When Tim Davie, the new acting director-general of the BBC,
fronted up for his first day on the job earlier this month,
it was a given all eyes would be on him as the corporation
tries to resurrect its reputation in the wake of the Jimmy
Savile sex abuse allegations.
While the job was never going to be an easy one, Mr Davie
quickly managed to make headlines - for all the wrong
His decision to wear a suit but no tie on his first day,
which included several television interviews, was criticised
by a retired public relations executive who emailed him
telling him he looked "silly" and "lightweight" without one,
triggering much debate on the issue. Mr Davie also walked out
of a reportedly less-than-impressive live Sky News television
interview, forcing the BBC to explain later the interview had
Social etiquette can undoubtedly cause people to get tied up
in knots. But the jury will no doubt be out on whether Mr
Davie's dress decision was simply a fashion faux pas,
ill-judged or disrespectful - or whether in fact his critics
are old-fashioned and out of touch, and the story out of
proportion to the "offence".
Of course there is nothing like a sideshow for diverting
attention from serious issues - as many a politician and
senior manager will know - but, if nothing else, Mr Davie
managed to fail the first impressions test with some public.
And there is no doubt that is still considered important,
particularly for many in the business and political sphere
and those in the public eye.
Maybe it shouldn't matter. But it seems it does. Clothes
still maketh the man or woman, not only because they
contribute greatly to that first impression - which some may
argue is only a shallow, superficial,
don't-judge-a-book-by-its-cover prejudice - but because of
what they symbolise - often a person's opinions, beliefs and
Members of the emergency services, armed forces and religious
leaders are often visibly defined first and foremost by their
uniforms, an easy indication to the public of their
profession, and a way of identifying members as effectively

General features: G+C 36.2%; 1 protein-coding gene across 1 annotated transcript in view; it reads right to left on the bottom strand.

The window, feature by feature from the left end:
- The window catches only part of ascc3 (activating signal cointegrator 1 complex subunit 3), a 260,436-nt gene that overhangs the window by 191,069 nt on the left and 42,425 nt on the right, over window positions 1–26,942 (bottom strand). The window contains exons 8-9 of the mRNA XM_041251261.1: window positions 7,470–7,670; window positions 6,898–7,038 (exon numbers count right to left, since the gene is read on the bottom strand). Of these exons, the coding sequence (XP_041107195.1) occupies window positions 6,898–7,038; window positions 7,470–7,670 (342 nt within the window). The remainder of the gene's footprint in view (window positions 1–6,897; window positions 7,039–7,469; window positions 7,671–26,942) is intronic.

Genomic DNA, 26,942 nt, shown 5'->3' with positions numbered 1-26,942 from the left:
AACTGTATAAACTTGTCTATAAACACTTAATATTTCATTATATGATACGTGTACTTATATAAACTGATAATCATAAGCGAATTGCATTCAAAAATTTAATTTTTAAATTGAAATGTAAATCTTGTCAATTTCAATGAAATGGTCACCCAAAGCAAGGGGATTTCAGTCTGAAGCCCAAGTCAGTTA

one unit representing one organisation with a common goal.
By doing so, that also encourages respect from the public for
that organisation, and also respect from individuals within
that organisation. School uniforms encourage the same, and in
the political and corporate world, it is no different. The
suit and tie are the uniform that symbolise a professional,
Mr Davie has been appointed temporarily to the BBC's top job
following the resignation of George Entwistle after the
corporation's Newsnight report wrongly implicated former Tory
treasurer Lord McAlpine in child abuse allegations. That
followed hundreds of allegations against late BBC presenter
Savile and questions about what the corporation knew and why
nothing was done.
Mr Davie's senior executive role also includes damage control
and reputation rescuing - and presenting a united front. It
also involves reassuring the hundreds of alleged victims they
are now being listened to, and the BBC is serious about
examining its failings to do so in the past.
And to be taken seriously, one must look serious,
professional and respectful. A "casual approach" in dress
could be seen to symbolise a casual approach in professional
dealings. If a person cannot be bothered to put on a tie or
iron their shirt, for example, what else might they take a
casual attitude towards?
That is why, in this case, Mr Davie's fashion choice sent all
the wrong messages. And for those who think the argument is
only one for the fastidious or the upper echelons of British
society, Dunedin Mayor Dave Cull is someone closer to home
who has also copped criticism for his tieless approach.
Western society clearly values individuality and freedom of
choice, but it seems in the office - and particularly at a
senior level - in order to be dressed for success, a tie is
clearly much more than just a tie. (And it appears Mr Davie
is now wearing one to work.)